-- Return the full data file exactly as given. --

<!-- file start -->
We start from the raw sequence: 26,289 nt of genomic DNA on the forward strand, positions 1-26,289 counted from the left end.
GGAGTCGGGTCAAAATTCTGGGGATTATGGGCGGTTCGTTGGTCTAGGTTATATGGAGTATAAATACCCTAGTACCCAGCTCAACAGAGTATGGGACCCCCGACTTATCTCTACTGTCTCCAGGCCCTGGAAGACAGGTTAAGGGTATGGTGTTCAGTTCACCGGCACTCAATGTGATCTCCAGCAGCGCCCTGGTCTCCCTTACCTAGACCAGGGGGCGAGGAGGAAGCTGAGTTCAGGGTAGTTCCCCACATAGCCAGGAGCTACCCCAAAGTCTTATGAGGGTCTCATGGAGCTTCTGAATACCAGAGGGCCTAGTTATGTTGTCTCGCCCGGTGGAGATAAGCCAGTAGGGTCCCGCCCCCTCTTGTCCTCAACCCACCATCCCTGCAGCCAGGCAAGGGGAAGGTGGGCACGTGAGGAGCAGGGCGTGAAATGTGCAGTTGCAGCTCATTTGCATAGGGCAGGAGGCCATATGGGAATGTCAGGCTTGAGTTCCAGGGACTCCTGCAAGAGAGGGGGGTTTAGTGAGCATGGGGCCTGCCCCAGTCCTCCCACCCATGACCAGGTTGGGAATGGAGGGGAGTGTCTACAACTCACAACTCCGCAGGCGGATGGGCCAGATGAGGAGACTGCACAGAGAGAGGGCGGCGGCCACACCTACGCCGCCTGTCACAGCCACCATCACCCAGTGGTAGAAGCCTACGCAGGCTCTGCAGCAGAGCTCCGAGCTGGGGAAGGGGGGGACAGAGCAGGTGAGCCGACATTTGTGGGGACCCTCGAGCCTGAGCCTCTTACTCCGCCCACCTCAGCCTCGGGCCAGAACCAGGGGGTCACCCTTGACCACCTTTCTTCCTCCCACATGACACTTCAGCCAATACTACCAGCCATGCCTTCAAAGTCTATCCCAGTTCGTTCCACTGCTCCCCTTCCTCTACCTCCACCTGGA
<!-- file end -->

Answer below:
We start from the raw sequence: 26,289 nt of genomic DNA on the forward strand, positions 1-26,289 counted from the left end.
GGAGTCGGGTCAAAATTCTGGGGATTATGGGCGGTTCGTTGGTCTAGGTTATATGGAGTATAAATACCCTAGTACCCAGCTCAACAGAGTATGGGACCCCCGACTTATCTCTACTGTCTCCAGGCCCTGGAAGACAGGTTAAGGGTATGGTGTTCAGTTCACCGGCACTCAATGTGATCTCCAGCAGCGCCCTGGTCTCCCTTACCTAGACCAGGGGGCGAGGAGGAAGCTGAGTTCAGGGTAGTTCCCCACATAGCCAGGAGCTACCCCAAAGTCTTATGAGGGTCTCATGGAGCTTCTGAATACCAGAGGGCCTAGTTATGTTGTCTCGCCCGGTGGAGATAAGCCAGTAGGGTCCCGCCCCCTCTTGTCCTCAACCCACCATCCCTGCAGCCAGGCAAGGGGAAGGTGGGCACGTGAGGAGCAGGGCGTGAAATGTGCAGTTGCAGCTCATTTGCATAGGGCAGGAGGCCATATGGGAATGTCAGGCTTGAGTTCCAGGGACTCCTGCAAGAGAGGGGGGTTTAGTGAGCATGGGGCCTGCCCCAGTCCTCCCACCCATGACCAGGTTGGGAATGGAGGGGAGTGTCTACAACTCACAACTCCGCAGGCGGATGGGCCAGATGAGGAGACTGCACAGAGAGAGGGCGGCGGCCACACCTACGCCGCCTGTCACAGCCACCATCACCCAGTGGTAGAAGCCTACGCAGGCTCTGCAGCAGAGCTCCGAGCTGGGGAAGGGGGGGACAGAGCAGGTGAGCCGACATTTGTGGGGACCCTCGAGCCTGAGCCTCTTACTCCGCCCACCTCAGCCTCGGGCCAGAACCAGGGGGTCACCCTTGACCACCTTTCTTCCTCCCACATGACACTTCAGCCAATACTACCAGCCATGCCTTCAAAGTCTATCCCAGTTCGTTCCACTGCTCCCCTTCCTCTACCTCCACCTGGA